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State Agencies Seeking to Protect Wetlands and Streams Face Hurdles — From Their Own State Laws

May 9, 2013

The Environmental Law Institute (ELI) has released a new 50-state study (*) identifying laws that limit the ability of state agencies to protect wetlands, streams, and other water resources. The study finds that over two-thirds of all U.S. states still have laws that restrict the authority of state agencies to fully protect their own water bodies.

These findings are important because several U.S. Supreme Court decisions, handed down in the last decade, have cut back on the reach of the federal water law for water resources. Federal jurisdiction over certain wetlands and intermittent streams has been put into doubt by these cases. This has led to continuing confusion over which waters receive federal protection, and which do not. While federal Clean Water Act jurisdiction has been limited by these rulings, states still have the ability to “fill in the gap” to assure their own water resources are fully protected.

But ELI’s research shows that there are serious obstacles to states taking additional action. Twenty-eight states have laws that limit the authority of their agencies to regulate in a way that is more protective, or more stringent, than federal law. And 22 states have private property rights laws that further constrain the ability of state agencies to safeguard vulnerable wetlands and streams. Some states have both types of limitation. This study contains a detailed, state-by-state appendix describing the various kinds of provisions—which vary in their reach and effect.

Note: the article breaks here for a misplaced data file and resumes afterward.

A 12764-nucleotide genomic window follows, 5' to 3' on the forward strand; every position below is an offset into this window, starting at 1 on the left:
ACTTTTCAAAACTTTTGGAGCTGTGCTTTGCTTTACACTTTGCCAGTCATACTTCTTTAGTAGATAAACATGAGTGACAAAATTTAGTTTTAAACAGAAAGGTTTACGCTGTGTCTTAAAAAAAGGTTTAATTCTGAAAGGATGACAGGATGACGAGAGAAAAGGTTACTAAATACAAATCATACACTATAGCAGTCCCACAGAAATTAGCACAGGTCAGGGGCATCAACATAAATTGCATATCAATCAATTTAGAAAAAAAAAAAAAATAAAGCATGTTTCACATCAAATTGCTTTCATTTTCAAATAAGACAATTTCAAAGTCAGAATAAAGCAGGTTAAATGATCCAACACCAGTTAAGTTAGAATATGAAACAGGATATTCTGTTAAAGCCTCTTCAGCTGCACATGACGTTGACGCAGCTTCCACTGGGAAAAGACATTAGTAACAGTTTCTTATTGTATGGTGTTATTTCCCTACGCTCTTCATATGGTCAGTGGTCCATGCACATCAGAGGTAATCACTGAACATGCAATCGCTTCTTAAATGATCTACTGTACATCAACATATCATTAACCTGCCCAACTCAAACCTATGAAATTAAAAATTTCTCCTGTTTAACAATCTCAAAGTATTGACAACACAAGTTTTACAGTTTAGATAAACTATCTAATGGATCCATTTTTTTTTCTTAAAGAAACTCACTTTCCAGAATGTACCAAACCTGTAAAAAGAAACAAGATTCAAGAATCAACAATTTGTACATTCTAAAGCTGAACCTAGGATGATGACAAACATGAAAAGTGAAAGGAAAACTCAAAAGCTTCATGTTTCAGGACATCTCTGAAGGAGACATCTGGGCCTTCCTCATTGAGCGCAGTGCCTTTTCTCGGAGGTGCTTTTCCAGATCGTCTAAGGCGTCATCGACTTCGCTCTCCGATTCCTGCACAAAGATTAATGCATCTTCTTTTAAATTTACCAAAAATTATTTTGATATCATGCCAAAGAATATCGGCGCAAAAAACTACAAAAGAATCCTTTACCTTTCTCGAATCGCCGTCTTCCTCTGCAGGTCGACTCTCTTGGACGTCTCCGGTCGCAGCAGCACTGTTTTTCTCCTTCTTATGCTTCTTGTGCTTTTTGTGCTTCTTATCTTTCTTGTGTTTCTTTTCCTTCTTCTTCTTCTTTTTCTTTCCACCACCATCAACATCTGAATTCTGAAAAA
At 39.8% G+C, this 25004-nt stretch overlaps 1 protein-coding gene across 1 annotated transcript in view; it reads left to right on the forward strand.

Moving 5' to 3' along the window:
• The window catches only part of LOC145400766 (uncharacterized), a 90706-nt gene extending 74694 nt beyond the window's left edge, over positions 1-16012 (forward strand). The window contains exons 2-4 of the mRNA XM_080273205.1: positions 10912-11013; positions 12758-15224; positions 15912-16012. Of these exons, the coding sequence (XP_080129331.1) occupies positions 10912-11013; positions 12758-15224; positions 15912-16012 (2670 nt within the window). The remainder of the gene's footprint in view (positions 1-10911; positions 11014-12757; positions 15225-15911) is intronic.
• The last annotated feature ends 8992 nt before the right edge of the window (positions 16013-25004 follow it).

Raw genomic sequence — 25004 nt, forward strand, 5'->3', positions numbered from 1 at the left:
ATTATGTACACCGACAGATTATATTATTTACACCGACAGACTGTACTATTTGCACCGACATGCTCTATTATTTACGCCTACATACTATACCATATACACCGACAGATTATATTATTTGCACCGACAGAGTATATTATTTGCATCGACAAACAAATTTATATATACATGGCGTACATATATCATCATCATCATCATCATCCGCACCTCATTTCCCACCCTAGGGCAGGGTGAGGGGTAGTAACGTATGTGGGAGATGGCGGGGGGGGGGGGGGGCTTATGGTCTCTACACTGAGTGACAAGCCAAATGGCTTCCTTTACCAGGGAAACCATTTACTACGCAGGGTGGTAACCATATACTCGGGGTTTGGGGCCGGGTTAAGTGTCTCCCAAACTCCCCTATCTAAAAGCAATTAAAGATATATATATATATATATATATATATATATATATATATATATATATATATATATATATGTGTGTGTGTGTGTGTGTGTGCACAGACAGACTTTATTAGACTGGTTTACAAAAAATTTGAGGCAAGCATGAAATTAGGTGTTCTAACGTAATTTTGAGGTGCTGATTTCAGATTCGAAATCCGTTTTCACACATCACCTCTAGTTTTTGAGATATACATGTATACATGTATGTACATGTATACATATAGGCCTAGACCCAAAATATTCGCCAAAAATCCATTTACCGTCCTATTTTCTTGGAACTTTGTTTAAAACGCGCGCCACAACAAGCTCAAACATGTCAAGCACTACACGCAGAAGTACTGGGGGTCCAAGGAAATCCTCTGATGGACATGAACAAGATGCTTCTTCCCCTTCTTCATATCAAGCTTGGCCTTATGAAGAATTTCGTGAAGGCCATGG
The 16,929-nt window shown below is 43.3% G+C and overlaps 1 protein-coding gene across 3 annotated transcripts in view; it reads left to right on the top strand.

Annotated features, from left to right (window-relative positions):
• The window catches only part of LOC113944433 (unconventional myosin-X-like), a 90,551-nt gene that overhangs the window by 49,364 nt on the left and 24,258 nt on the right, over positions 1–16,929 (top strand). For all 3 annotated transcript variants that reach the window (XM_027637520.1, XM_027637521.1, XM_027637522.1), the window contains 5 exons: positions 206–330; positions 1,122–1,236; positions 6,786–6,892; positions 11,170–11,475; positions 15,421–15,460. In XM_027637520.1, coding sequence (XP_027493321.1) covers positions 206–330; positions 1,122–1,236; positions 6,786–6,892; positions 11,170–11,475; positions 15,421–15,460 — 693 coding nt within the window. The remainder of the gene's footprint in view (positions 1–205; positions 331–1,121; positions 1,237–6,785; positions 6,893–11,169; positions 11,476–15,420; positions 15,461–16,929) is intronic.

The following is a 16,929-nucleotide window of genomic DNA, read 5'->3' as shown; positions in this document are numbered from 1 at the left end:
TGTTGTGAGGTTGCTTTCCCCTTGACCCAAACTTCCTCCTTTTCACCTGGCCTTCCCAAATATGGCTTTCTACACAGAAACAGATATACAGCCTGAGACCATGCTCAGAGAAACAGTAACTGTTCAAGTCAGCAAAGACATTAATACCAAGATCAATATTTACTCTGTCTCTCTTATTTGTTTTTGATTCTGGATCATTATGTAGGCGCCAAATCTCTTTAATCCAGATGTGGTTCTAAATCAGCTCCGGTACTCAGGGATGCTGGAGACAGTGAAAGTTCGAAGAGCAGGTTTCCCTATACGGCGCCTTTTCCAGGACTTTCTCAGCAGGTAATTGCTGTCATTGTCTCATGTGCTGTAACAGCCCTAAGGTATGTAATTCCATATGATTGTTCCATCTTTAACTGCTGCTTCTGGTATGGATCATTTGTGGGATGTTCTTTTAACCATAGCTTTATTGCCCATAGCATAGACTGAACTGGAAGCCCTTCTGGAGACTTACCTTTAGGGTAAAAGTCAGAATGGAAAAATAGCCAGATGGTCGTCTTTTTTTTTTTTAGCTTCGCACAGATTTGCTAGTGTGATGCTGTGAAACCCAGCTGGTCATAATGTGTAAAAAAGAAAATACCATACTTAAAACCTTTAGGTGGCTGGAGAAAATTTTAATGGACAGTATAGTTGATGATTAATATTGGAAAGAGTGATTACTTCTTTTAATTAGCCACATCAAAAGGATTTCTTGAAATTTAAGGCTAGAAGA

Currently, half of all states do not protect waters more broadly than is required by federal law—and only a small handful of state legislatures have taken steps to fill the gap between federal and state jurisdiction. According to Bruce Myers, ELI Senior Attorney and a lead author, “our research highlights the real-world legal barriers faced by state regulators. Some of these state law constraints will essentially block regulators from asserting state authority over waters that have lost federal coverage. Many other laws, while not totally barring state action, can still make it more difficult, expensive, and time consuming for a state agency to act.”

ELI research also indicates that most states have not acted to broaden their water protection laws. “Although a state legislature can always pass a new law to protect vulnerable wetlands and streams, the reality is that they usually don?t,” said Myers. “Wherever one may come down on the debate over the reach of the CWA, this research suggests that a comprehensive, nationwide solution to the problem would be difficult to achieve under state law alone.”

(*) Download a one-page overview for your convenience.

Check out the latest from ELI Press: Food, Agriculture, and Environmental Law, an exploration of the challenging political and societal issues facing agricultural policy and modern food systems through the lens of environmental protection laws. Review copies available upon request.